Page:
File Under: Post Punk
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sdre

Sunny Day Real Estate: How it Feels to be Something On (Sub Pop) LP
Sunny Day Real Estate’s third album, How It Feels to Be Something On, is now back in print on vinyl, after more than a decade of fetching high prices on the collectors market. In 1997, Sub Pop approached Sunny Day’s members for help in compiling a rarities album. Because there were so few usable tracks, band founders Jeremy Enigk and Dan Hoerner agreed to get together and write some new material to augment the archival songs, but they wound up crafting an entire new album in a matter of days. Without Mendel, who remains with Foo Fighters to this day, Sunny Day reunited to record How It Feels to Be Something On, which Sub Pop released in September 1998. After 2000’s The Rising Tide, the band split, with Mendel continuing his work with the Foo Fighters, though Enigk, Goldsmith, and Mendel did reconvene to record an album under the name The Fire Theft in 2003. Sunny Day Real Estate reunited for a series of shows in 2010. Single-LP jacket with CD-size booklet and download coupon.

File Under: Indie Rock
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tobacco

Tobacco: Sweatbox Dynasty (Ghostly) LP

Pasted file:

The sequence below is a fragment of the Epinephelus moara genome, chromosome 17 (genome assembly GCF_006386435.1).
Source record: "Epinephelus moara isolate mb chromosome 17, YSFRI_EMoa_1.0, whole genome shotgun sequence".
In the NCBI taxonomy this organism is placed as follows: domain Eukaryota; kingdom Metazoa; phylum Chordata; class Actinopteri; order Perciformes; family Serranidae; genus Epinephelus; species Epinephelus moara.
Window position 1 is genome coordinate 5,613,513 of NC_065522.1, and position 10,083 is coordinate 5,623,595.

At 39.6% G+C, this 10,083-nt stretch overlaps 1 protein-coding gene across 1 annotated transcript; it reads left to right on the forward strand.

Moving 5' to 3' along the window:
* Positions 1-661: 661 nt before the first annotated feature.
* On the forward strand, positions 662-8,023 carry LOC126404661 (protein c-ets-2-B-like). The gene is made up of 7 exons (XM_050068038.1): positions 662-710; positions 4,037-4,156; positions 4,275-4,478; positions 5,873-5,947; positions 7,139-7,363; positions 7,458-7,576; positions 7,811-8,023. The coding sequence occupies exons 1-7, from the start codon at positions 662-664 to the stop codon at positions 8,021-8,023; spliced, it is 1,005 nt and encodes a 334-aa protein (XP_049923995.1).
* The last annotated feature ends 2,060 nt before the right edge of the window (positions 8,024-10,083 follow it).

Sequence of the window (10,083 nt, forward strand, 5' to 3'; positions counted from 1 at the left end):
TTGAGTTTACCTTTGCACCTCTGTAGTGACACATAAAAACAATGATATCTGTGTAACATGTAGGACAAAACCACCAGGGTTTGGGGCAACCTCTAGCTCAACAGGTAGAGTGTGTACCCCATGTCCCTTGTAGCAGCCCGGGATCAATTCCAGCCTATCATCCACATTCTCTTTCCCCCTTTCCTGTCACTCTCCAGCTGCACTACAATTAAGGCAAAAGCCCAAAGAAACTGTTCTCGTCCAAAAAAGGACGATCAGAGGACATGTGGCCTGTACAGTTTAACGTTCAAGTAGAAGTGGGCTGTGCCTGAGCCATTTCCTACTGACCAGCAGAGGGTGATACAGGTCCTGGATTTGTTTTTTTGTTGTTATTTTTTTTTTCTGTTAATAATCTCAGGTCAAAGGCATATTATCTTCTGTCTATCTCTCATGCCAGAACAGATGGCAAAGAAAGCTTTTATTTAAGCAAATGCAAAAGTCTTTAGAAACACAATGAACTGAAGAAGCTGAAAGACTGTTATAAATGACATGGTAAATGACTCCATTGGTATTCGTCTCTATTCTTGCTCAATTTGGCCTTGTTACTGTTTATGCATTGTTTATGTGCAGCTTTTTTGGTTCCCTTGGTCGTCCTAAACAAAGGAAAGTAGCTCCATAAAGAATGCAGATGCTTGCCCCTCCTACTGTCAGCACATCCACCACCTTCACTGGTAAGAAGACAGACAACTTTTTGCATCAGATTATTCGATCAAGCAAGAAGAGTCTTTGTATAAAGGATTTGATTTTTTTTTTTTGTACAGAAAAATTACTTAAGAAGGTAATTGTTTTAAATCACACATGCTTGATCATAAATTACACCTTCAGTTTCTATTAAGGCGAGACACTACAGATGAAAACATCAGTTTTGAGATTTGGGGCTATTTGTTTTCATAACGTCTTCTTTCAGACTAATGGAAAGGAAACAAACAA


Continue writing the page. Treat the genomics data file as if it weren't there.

It’s been almost two decades since baby Tobacco first plugged in a tape deck, popped the top, and found the dark magic that’s fueled so many sonic forays into his genre less bog of beat-blasted hypnagogia and otherworldly-yet-earthen pop. The Pennsylvanian experimentalist has since helmed countless Black Moth Super Rainbow releases, remixed outsiders as offbeat as Health and unexpected as White Zombie, and produced MCs ranging from Aesop Rock to Beck. But it’s on his fourth solo album that Tobacco winds up coining an apt name for his vast empire of moldering electrofied dirt: Sweatbox Dynasty. The new LP – his second for Ghostly International – finds the rural recluse resurrecting an old approach to hack a new path through the muck. This may be his most unintentionally psychedelic and left-field creation yet, full of rhythms that start and stop like a tractor on its last piston, resonating melodies made to fuel transcendental meltdowns, and vocals that hiss, gurgle, and growl. “It’s my baby,” says Tobacco – a disturbing mental image if you overlook the beauty in his decrepit works. A song like “Human Om,” for example, swirls revving analog synths, drum machine clatter, blown-out gong hits, sitar hum, and all manner of unidentifiable noise to create an unexpected sense of calm. It’s an almost trance-inducing space where our host gets touchy-feely in his own way, voice seething, “You can be my light come up in the morning/And I can be your spiral spinnin’ down.” The cheery na-na-na’s and punchy rhythms of “Gods in Heat” similarly contrast against dirging chords and heavy distortion, while “Warlock Mary” swaths a springy funk riff in thick layers of warped tones. Interstitial pieces like “Wipeth Out” or “The Madonna” are exactly that – strange, minimal fuzz bombs that jerk and groove to alien cadences. On an album with no guests, the tape deck is Tobacco’s one true collaborator – the Second Zombie Beatle there to eff up all his prettier inclinations. Like how the sticky coast and thump of “Dimensional Hum” keeps getting derailed by what sounds like a fritzy radio dial, and the stonery dub of “Fantasy Trash Wave” bends and snaps over its slippery breakbeats. “An album of linear songs is just boring at this point,” says Tobacco, and he makes extra good on his promise to innovate ever more crudely with Sweatbox Dynasty’s closer. At over six minutes, “Let’s Get Worn Away” first plays like eleven more songs spliced together at unpredictable intervals – jock jams collide against rap bumps, synthesizer ether, and shadowy electro-pop. But on repeated listens, madness clearly becomes method, as our anti-hero lulls us into a state of intense, earned peace. This time when he stops, he’s got closure, and we’re the ones left with an undeniable urge to dig our hands back into that aural gunk once again.